Folklore | Courtesy of Wikipedia Commons
Fans of the pop singer Taylor Swift were surprised and delighted when her latest studio album, “Folklore,” was released at midnight on July 24.
The reason behind the surprise? This record was sparsely promoted, and the first time her listeners heard about “Folklore” was a tweet posted just 16 hours before launch, advertising it as a completely “brand new album of songs I’ve poured all of my whims, dreams, fears, and musings into.” Even Swift’s label was not aware of the album until mere hours before the release.
Three singles will be supporting the album: “Cardigan,” “Exile,” and “Betty.” The collection of tracks on “Folklore” is a departure from the style established on Swift’s recent albums “Lover” and “Reputation.”
Here, the emphasis is more on laid-back piano and guitar-led tunes that play on the singer’s songwriting capabilities. Overall, the album is a very solid, focused piece of pop music that’s rather relaxing to take in and plays with the emotions to great effect.
1. “The Last Great American Dynasty”
Swift tells the tale of philanthropist Rebekah Harkness, a former occupant of Holiday House (her mansion in Rhode Island), over an electronic beat while drawing parallels between Harkness and herself.
2. “Illicit Affairs”
Featuring dreamlike acoustic guitar, “Illicit Affairs” concerns an affair between the narrator and a man, and covers her efforts to keep this affair private.
Wrapping up the album’s “teenage love triangle” trifecta, this track is told from the perspective of a cheating boyfriend named James while utilizing a catchy chorus and calm acoustic guitar.
Containing a melodic guitar line and soft piano, “Peace” is subdued and swell with a hint of influence from Prince.
American musician Taylor Swift has sold a total of over 50 million albums and 150 million albums, making her one of the best-selling artists of all time. She signed a record deal with Big Machine Records at the age of 15 and has released eight studio albums since 2006.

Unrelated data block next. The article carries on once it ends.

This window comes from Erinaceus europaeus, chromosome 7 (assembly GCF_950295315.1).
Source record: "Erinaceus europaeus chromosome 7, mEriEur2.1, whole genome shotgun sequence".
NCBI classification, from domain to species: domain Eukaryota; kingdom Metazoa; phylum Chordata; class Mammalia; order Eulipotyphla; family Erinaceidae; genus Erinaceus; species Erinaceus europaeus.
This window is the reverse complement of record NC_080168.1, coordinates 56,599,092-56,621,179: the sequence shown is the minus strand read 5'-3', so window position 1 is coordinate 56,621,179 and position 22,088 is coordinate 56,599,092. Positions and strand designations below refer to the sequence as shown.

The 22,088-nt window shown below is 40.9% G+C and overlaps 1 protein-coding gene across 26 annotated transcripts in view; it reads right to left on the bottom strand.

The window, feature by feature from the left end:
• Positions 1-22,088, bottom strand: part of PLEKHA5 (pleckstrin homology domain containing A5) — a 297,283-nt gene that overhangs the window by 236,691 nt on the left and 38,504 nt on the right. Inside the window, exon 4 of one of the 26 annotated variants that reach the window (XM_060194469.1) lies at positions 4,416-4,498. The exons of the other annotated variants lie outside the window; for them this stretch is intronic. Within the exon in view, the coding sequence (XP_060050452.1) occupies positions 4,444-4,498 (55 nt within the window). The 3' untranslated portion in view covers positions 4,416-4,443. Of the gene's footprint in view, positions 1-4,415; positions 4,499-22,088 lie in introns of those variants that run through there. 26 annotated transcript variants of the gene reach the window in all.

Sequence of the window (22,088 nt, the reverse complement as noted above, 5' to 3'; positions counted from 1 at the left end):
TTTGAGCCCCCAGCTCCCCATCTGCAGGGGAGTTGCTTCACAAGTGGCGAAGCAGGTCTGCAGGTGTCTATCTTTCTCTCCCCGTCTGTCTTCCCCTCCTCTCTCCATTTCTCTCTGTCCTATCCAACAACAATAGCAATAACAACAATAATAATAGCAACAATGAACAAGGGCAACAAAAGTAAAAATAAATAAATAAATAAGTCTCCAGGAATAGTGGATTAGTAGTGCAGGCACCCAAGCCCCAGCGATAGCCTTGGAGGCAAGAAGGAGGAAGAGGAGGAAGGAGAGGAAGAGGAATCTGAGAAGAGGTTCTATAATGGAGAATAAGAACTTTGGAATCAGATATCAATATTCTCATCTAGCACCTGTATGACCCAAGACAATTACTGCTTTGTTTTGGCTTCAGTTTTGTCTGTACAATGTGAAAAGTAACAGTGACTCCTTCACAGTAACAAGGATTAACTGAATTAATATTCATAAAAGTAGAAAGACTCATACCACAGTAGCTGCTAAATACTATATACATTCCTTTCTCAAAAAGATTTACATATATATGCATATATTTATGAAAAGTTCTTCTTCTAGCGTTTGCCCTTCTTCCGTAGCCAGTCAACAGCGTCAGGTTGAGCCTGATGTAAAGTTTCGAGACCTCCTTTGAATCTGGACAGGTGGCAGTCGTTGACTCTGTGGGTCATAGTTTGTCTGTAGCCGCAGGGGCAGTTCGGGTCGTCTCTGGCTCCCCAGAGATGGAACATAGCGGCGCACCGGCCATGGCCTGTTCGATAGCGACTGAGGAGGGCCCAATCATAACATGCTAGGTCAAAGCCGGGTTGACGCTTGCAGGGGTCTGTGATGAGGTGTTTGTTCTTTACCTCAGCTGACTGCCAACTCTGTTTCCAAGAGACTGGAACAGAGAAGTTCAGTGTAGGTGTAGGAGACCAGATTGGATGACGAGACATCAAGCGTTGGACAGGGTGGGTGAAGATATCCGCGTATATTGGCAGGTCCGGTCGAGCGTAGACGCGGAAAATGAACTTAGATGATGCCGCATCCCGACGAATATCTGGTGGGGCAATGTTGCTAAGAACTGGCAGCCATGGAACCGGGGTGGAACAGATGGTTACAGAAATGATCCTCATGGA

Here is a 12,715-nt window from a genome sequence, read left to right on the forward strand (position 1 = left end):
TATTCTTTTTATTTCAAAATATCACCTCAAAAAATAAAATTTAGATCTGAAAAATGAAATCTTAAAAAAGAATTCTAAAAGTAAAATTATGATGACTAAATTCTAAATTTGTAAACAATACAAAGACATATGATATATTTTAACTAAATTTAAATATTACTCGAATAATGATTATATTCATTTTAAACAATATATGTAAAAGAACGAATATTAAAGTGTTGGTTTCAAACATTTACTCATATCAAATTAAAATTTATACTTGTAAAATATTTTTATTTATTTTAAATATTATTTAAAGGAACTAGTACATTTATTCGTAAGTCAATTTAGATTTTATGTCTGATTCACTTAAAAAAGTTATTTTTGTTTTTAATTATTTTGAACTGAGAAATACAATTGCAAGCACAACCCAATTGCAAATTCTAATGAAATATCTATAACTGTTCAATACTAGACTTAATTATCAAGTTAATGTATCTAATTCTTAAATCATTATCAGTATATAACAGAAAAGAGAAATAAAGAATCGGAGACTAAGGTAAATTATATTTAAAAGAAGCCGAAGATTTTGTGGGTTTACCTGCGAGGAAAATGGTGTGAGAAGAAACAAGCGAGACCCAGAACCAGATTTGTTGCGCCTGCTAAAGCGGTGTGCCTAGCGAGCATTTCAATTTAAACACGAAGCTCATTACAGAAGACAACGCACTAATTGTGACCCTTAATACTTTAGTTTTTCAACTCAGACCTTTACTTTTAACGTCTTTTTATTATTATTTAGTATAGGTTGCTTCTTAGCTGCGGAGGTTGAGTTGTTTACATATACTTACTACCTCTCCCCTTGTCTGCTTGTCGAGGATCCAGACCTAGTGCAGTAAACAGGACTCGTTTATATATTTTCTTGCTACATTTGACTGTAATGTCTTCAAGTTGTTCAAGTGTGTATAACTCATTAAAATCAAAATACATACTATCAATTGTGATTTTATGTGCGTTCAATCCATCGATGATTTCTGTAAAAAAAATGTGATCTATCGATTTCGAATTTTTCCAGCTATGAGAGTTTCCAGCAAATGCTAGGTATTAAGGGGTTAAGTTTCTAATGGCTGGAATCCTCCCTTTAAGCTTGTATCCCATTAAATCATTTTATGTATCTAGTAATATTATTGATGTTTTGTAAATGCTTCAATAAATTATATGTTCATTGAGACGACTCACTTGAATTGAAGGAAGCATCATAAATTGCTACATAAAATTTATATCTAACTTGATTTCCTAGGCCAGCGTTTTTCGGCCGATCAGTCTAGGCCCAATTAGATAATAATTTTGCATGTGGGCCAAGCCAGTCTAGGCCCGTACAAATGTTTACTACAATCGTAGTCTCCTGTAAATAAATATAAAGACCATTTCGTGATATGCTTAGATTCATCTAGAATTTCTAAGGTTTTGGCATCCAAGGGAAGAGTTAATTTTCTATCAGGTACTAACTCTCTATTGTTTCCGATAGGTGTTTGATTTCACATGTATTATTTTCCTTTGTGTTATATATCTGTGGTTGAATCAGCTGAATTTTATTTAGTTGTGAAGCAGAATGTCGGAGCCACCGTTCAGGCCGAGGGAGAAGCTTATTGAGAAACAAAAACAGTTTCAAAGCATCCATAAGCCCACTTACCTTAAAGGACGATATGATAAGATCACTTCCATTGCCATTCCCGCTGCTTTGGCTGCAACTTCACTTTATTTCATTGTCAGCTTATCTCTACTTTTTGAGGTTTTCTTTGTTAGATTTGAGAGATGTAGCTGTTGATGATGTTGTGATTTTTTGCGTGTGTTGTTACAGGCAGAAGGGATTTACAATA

Swift has won a total of ten Grammy Awards, as well as an Emmy Award, and was given the title of Artist of the Decade for the 2010s by the American Music Awards.
“Folklore” was written and recorded during the ongoing coronavirus pandemic by Swift in collaboration with Aaron Dessner, a member of rock band The National, and Jack Antonoff.
The album’s fourth track, “Exile,” features Bon Iver vocalist Justin Vernon. “My Tears Ricochet” was the first song written for “Folklore,” while Swift and Dessner wrote “The 1” and “Hoax” last.
Two songs on the record, “Exile” and “Betty,” were written with William Bowery, a possible pseudonym. The album’s cover art, which features Swift standing in a forest, was captured by Beth Garrabrant.
Recording sessions for “Folklore” were completed at the home studios of Swift and Antonoff, and the album was mixed by Jonathan Low at Long Pond. Mastering sessions were completed by Randy Merrill at Sterling Sound.
The album shot to the top of the Billboard 200 chart upon release and every track on “Folklore” debuted on Billboard’s Hot 100 chart. It also shattered streaming records, including the Guinness World Record for the biggest opening day for an album by a female artist on Spotify.
I absolutely adore the use of third-person narrative on “Folklore,” as it is a technique not usually employed by Swift throughout her discography.
Lyrically, it brings some variety to the album and, as I mentioned earlier, very much brings out Swift’s songwriting talents, along with her attention to detail in the story she is attempting to tell.
Her stories here have a relaxed yet powerful sound to them and deserve to be passed down to the next generation of Taylor Swift fans.